Ubisoft calls yesterday's story about a rootkit being found in Uplay false and blames "a coding error" for the security hole. Ubisoft denied the whole "rootkit" angle altogether. After quickly patching the Uplay software yesterday, the company issued a statement saying that a coding error was the cause of the software being able to launch any executable on a remote computer - a fact hackers demonstrated as a proof of concept this week.
"The Uplay application has never included a rootkit," a spokesperson told Kotaku. "The issue was from a browser plug-in that Uplay PC utilizes which suffered from a coding error that allowed unintended access to systems usually used by Ubisoft PC game developers to make their games."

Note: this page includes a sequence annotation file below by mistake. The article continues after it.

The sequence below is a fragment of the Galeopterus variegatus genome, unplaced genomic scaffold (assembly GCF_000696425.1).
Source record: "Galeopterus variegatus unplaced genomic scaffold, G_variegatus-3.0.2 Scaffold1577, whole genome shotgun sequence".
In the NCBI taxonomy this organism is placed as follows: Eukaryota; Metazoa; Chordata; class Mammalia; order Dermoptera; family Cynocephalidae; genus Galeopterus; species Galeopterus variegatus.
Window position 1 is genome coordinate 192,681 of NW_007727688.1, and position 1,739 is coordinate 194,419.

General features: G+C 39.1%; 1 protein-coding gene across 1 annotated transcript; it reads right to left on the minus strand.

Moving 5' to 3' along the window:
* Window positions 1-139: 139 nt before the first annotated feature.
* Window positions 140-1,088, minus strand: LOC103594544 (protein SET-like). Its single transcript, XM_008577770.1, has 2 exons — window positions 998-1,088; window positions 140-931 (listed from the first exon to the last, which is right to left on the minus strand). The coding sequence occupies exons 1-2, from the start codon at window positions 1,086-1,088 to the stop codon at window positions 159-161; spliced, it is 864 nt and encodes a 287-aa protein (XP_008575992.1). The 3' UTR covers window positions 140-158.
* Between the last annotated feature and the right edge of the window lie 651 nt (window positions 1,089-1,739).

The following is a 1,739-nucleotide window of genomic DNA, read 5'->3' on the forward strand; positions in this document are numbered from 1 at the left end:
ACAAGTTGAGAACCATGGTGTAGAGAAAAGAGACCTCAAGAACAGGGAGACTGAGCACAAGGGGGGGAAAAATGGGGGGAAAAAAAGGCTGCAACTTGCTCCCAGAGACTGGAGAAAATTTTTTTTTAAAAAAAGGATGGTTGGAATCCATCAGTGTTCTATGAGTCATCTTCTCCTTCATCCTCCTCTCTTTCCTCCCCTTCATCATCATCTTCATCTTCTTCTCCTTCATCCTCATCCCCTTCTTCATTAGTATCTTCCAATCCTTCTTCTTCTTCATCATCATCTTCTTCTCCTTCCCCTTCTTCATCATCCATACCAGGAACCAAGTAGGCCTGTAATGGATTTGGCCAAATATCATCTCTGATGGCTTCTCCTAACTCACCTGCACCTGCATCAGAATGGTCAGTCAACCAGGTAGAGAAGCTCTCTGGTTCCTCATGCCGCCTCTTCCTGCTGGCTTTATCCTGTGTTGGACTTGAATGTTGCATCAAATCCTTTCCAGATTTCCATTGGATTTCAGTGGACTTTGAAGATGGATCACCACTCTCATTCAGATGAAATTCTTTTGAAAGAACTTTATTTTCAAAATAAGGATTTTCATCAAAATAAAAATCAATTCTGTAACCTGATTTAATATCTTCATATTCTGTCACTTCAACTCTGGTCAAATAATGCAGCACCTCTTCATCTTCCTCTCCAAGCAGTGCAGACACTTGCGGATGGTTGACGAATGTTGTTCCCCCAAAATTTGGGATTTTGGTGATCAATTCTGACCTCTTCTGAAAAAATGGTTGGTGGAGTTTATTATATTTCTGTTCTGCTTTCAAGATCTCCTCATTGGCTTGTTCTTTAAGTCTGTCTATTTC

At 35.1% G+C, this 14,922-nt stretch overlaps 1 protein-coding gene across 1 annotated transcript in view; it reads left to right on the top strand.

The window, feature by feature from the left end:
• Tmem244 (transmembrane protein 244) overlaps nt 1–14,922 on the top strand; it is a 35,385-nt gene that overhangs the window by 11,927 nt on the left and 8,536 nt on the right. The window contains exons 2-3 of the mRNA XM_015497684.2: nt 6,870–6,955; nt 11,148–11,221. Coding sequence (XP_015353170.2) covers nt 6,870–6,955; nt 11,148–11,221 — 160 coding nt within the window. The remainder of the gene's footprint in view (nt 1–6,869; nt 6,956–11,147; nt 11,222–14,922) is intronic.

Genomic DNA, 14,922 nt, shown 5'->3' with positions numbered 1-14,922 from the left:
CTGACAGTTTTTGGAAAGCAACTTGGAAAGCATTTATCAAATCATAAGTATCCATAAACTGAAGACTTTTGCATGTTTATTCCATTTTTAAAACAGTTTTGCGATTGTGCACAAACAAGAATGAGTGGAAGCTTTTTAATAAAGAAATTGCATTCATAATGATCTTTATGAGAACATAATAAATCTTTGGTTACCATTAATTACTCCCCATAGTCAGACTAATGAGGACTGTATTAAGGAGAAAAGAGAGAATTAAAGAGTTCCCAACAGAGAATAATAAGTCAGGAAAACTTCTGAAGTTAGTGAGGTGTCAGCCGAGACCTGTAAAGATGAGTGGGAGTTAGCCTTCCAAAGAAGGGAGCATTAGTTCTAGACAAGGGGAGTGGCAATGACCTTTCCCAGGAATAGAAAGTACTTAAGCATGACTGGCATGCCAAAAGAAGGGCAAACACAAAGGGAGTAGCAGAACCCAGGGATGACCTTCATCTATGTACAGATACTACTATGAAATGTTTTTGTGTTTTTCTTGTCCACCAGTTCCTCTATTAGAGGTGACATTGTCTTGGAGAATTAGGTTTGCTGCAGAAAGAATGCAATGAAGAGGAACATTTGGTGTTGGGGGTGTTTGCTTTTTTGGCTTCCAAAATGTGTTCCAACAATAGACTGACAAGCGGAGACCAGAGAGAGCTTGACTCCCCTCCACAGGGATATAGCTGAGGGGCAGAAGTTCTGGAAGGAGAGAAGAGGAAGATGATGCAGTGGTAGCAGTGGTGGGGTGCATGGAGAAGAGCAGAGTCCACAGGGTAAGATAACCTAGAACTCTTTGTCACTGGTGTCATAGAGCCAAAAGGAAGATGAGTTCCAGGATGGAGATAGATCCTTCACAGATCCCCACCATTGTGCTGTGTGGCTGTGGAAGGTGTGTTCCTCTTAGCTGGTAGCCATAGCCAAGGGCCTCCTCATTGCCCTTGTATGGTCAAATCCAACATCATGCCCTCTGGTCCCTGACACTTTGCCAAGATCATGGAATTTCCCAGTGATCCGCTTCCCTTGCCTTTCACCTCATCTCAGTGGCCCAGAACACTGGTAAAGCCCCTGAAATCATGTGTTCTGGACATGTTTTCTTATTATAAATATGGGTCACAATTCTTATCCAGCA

"The browser plugin that we used to launch the application through Uplay was able to take command line arguments that developers used to launch their games while they’re being made," the spokesperson continued. "This weakness could allow the application to specify any executable to run, rather than just a game. This means it was possible to launch another program on the machine."
One thing the company did not say in its statement is that it was sorry to consumers who would have been vulnerable to such an exploit, nor did they thank whitehat hackers who uncovered the vulnerability. To its credit, Ubisoft had the security hole plugged in less than eight hours after news of the exploit broke.